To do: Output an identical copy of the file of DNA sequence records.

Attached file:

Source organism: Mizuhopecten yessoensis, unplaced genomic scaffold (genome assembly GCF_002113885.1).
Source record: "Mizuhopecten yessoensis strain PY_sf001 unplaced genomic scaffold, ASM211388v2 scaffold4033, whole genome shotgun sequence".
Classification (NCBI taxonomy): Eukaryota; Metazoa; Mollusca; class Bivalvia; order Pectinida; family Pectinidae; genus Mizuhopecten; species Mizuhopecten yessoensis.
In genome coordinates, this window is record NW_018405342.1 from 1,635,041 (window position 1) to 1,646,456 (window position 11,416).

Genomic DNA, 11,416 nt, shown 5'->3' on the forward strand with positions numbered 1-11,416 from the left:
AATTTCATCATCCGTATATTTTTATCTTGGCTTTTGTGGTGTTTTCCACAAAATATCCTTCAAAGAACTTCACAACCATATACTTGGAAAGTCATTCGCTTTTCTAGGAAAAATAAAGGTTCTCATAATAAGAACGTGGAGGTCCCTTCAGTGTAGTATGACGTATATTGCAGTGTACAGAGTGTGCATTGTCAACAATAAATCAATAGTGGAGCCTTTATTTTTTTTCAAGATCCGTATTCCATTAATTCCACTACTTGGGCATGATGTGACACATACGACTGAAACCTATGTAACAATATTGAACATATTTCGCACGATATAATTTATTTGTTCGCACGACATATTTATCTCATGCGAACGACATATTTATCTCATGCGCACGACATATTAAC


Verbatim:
Source organism: Mizuhopecten yessoensis, unplaced genomic scaffold (genome assembly GCF_002113885.1).
Source record: "Mizuhopecten yessoensis strain PY_sf001 unplaced genomic scaffold, ASM211388v2 scaffold4033, whole genome shotgun sequence".
Classification (NCBI taxonomy): Eukaryota; Metazoa; Mollusca; class Bivalvia; order Pectinida; family Pectinidae; genus Mizuhopecten; species Mizuhopecten yessoensis.
In genome coordinates, this window is record NW_018405342.1 from 1,635,041 (window position 1) to 1,646,456 (window position 11,416).

Genomic DNA, 11,416 nt, shown 5'->3' on the forward strand with positions numbered 1-11,416 from the left:
AATTTCATCATCCGTATATTTTTATCTTGGCTTTTGTGGTGTTTTCCACAAAATATCCTTCAAAGAACTTCACAACCATATACTTGGAAAGTCATTCGCTTTTCTAGGAAAAATAAAGGTTCTCATAATAAGAACGTGGAGGTCCCTTCAGTGTAGTATGACGTATATTGCAGTGTACAGAGTGTGCATTGTCAACAATAAATCAATAGTGGAGCCTTTATTTTTTTTCAAGATCCGTATTCCATTAATTCCACTACTTGGGCATGATGTGACACATACGACTGAAACCTATGTAACAATATTGAACATATTTCGCACGATATAATTTATTTGTTCGCACGACATATTTATCTCATGCGAACGACATATTTATCTCATGCGCACGACATATTAAC